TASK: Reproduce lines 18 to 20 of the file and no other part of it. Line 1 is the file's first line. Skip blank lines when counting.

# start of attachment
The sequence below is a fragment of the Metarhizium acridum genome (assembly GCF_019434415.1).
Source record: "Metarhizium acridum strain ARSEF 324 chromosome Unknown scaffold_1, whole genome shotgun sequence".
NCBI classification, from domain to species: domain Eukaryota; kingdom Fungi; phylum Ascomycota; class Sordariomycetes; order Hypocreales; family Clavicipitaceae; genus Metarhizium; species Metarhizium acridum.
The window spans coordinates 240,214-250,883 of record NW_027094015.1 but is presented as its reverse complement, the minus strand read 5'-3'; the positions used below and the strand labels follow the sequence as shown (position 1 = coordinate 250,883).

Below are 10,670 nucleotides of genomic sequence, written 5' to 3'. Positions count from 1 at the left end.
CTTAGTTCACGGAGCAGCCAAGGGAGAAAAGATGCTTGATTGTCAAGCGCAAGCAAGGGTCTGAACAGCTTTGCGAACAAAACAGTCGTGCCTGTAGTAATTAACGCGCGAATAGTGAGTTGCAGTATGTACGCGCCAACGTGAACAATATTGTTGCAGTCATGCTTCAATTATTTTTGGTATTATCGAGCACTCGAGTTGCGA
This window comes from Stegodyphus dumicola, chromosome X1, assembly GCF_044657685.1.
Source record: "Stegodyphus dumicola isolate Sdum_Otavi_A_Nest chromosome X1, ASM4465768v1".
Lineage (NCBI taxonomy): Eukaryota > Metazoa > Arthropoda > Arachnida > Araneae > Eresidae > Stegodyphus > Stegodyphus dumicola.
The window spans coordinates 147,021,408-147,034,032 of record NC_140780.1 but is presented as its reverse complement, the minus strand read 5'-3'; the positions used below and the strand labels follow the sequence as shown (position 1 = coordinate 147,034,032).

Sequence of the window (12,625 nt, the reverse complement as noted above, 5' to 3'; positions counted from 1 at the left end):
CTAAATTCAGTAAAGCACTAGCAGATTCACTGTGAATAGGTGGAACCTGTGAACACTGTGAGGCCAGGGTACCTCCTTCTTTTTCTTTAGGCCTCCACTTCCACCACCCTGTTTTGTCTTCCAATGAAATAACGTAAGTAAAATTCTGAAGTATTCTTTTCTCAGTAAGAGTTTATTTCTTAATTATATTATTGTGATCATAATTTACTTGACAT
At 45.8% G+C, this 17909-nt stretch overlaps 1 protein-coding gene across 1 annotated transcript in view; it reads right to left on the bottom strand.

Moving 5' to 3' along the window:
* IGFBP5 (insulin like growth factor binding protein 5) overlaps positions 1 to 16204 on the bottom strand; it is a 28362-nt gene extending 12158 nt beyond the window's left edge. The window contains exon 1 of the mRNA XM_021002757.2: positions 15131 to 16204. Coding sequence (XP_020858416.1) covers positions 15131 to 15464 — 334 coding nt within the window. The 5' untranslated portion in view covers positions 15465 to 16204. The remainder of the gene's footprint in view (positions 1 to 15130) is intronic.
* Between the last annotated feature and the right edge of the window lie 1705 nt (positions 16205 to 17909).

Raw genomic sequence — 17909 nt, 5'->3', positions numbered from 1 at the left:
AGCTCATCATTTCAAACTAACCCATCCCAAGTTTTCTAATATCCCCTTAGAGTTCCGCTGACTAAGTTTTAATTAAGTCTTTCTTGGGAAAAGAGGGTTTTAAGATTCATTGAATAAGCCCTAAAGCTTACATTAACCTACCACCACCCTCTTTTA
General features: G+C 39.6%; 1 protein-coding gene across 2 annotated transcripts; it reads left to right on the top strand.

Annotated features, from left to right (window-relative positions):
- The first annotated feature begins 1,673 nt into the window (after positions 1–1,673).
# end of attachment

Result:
AGCTCATCATTTCAAACTAACCCATCCCAAGTTTTCTAATATCCCCTTAGAGTTCCGCTGACTAAGTTTTAATTAAGTCTTTCTTGGGAAAAGAGGGTTTTAAGATTCATTGAATAAGCCCTAAAGCTTACATTAACCTACCACCACCCTCTTTTA
General features: G+C 39.6%; 1 protein-coding gene across 2 annotated transcripts; it reads left to right on the top strand.

Annotated features, from left to right (window-relative positions):